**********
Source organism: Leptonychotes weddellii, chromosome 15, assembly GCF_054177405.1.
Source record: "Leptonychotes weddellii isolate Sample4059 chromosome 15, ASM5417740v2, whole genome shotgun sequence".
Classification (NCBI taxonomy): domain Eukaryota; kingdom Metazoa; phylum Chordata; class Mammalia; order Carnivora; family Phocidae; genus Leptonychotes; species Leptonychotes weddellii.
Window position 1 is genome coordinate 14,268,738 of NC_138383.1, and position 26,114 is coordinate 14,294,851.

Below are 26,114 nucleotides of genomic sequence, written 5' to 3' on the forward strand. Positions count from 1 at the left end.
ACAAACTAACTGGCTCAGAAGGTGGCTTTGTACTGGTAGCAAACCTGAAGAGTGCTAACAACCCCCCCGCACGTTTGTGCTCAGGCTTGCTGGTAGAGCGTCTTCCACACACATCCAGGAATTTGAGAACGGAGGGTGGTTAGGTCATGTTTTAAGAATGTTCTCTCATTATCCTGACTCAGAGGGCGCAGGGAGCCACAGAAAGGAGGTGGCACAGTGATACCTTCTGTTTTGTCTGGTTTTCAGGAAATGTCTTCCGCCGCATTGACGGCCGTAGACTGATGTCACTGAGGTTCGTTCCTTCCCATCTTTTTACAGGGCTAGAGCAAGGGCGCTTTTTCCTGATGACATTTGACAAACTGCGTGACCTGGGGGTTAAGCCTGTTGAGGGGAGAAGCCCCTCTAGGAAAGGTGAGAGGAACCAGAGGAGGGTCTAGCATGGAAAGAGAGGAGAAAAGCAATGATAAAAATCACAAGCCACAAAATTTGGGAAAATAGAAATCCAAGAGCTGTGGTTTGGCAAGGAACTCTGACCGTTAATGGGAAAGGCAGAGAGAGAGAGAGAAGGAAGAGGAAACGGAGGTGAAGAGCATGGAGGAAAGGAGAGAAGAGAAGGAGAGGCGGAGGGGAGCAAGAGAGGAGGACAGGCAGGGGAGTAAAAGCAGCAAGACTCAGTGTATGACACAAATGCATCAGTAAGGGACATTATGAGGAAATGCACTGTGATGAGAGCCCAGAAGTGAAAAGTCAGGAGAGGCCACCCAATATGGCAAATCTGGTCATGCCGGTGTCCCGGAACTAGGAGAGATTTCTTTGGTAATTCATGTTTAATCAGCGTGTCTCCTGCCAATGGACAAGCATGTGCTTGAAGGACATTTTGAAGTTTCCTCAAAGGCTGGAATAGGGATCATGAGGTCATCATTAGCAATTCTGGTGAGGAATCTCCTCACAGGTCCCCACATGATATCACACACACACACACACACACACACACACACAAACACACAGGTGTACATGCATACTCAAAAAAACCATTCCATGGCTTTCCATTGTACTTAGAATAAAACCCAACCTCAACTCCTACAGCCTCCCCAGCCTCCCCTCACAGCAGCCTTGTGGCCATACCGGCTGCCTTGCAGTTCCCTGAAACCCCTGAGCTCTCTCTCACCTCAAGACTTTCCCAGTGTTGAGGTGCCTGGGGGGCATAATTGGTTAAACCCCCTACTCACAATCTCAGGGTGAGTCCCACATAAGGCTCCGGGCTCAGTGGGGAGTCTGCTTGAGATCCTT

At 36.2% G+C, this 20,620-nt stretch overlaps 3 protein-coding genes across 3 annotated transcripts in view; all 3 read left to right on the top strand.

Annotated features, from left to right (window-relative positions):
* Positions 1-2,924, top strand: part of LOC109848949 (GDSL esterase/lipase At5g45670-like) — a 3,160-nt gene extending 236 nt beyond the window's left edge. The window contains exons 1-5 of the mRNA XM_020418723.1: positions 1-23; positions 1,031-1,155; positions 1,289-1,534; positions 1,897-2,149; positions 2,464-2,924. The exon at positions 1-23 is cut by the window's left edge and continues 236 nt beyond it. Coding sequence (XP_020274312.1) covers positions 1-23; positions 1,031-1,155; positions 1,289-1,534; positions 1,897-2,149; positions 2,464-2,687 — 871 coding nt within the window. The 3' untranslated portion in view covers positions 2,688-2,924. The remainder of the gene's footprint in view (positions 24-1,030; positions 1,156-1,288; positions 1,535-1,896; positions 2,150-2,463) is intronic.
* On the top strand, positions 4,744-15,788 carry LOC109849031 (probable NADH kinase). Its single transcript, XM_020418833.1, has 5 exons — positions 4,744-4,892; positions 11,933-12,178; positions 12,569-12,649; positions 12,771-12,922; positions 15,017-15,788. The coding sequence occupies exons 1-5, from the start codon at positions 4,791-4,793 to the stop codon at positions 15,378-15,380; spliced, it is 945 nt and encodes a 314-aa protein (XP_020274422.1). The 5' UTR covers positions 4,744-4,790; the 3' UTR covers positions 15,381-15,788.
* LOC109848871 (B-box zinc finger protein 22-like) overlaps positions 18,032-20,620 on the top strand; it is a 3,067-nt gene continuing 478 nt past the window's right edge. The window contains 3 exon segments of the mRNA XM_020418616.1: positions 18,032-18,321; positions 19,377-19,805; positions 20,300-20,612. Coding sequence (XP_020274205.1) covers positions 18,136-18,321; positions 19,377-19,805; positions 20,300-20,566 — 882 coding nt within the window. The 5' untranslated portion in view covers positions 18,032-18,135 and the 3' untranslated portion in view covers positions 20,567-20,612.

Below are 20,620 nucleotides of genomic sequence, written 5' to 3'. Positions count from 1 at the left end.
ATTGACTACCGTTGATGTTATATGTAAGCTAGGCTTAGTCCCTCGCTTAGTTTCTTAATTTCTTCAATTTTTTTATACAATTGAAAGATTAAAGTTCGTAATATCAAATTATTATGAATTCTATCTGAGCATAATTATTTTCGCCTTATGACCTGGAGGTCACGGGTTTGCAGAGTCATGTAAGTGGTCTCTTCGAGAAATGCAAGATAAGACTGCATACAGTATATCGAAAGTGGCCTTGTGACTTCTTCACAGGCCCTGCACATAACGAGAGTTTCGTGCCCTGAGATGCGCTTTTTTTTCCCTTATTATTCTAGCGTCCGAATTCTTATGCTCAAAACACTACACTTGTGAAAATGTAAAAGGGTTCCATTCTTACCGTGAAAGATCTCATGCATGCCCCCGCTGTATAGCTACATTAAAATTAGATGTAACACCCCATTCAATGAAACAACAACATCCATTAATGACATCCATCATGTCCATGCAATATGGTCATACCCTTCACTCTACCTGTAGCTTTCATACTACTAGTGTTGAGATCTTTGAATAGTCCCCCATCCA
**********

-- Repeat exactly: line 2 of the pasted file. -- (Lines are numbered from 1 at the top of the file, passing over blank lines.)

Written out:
Source record: "Leptonychotes weddellii isolate Sample4059 chromosome 15, ASM5417740v2, whole genome shotgun sequence".